It never actually seems like Christmastime until you've got a live tree in the house, smelling of pine sap, and covered in twinkly lights. But in New York, where the apartments are small and schedules are busy, it can be hard to fit one in. Nevertheless, almost as soon as Thanksgiving Day was over, my roommates and I decided we just had to get one. And so we did.
On Tuesday night Ryan came over and he walked with all three of us up to Broadway where they've got Christmas trees for sale. For the past several weeks we had been eyeing them, semi-flirting with the skinny scruffy gap-toothed tree-seller, trying to decide if he could give us a good deal or if we ought to just have Ryan drive us in his car out to Jersey or someplace where trees might be more plentiful and less pricey. But it was a rainy night and Broadway was right there, and the trees looked nice, and they really weren't all that expensive. Besides, I have no problem doing my part to keep the tree-farmers in business. The gap-toothed tree-salesman greeted us familiarly and eagerly showed us our best options. As the three of us girls did our best to drive him up a wall with our questions and requests, the salesman good-naturedly chatted about the life of a tree salesman in Harlem, with a hand-rolled but unlit cigarette dangling from his lip. "I'm actually a dancer, you know, but I do this for some extra money," he went on as us girls went from tree to tree assessing the merits of each. "People have been offering me places to stay around here--it's a nice area. If you're looking, I've got leads on rooms for like one-fifty a week. But yeah, it's kind of scary to walk home late at night sometimes with like a grand in my pocket from selling trees. But all the cops know me..." Ryan, who is a Harlem cop, made a face and shook his head while the guy just kept on rambling on.
Ryan wasn't too impressed by our attempts to flirt with the scruffy salesman for a tree-discount, and he thought it was ridiculous that in the end we just picked a tree and decided to buy it without even untying it. But he was perfectly happy to throw it on his shoulder and carry it home for us, and help us get it set up in its place of honor in the living room. Ryan likes to do manly things like that for us, a household of helpless females, and we repay him with food.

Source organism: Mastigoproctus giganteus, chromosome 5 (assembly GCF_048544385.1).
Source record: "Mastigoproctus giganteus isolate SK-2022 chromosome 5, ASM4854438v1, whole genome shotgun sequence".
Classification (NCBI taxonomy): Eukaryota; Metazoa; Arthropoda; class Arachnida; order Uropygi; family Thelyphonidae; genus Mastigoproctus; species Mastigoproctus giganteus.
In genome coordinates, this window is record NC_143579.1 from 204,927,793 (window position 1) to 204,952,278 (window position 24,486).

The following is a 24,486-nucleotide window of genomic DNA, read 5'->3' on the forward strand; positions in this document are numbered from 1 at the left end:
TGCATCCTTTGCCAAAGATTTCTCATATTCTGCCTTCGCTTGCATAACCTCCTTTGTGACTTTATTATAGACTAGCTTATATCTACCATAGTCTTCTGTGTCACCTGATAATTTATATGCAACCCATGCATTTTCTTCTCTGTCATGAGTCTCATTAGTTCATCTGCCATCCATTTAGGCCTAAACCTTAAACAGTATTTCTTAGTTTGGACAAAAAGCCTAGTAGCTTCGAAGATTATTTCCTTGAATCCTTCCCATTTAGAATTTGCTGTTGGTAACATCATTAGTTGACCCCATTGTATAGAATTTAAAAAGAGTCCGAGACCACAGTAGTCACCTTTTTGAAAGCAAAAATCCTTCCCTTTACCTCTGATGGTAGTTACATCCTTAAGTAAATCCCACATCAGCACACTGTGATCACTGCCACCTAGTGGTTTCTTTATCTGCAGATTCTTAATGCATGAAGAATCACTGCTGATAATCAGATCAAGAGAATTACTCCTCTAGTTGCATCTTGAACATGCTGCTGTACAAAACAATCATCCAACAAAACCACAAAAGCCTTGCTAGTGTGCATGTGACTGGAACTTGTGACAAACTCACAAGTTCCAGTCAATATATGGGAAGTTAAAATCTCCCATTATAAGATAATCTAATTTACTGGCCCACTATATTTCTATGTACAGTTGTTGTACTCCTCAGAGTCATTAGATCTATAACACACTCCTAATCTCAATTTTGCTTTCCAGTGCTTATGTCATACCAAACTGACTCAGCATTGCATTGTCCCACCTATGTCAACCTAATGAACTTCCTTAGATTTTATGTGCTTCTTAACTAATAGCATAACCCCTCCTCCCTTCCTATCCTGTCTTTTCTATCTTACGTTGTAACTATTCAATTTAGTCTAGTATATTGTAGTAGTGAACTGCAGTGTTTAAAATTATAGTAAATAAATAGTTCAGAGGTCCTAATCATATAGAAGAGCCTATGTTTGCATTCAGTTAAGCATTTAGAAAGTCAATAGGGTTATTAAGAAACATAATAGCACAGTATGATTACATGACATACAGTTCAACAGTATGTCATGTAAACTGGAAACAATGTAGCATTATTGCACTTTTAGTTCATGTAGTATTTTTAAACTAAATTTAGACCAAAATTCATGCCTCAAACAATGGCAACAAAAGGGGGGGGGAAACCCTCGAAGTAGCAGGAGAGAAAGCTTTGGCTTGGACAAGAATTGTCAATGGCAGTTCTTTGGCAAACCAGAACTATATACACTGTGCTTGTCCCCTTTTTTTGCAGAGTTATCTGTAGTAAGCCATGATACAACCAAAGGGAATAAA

Over the next few days we've decorated the tree with lights, cut paper snowflakes, and a beautiful paper star that Jessica got in Germany. And little by little the whole house is getting decked out in holiday style, with a festive garland here, a string of lights there, styrofoam snowflakes everywhere, all to the accompaniment of much seasonal music. We even have eggnog in the fridge, and a wreath on the door. There is still a bit more decorating to do (Jessica really wants me to attach my round white paper lanterns together to form snowmen and tie scarves around their necks, and we have to get some mistletoe for the parlor), but the living room is done at least. And when I come home exhausted from work each day, I just take one look at the Christmas tree and feel happy and peaceful. It's Christmas-time in the city.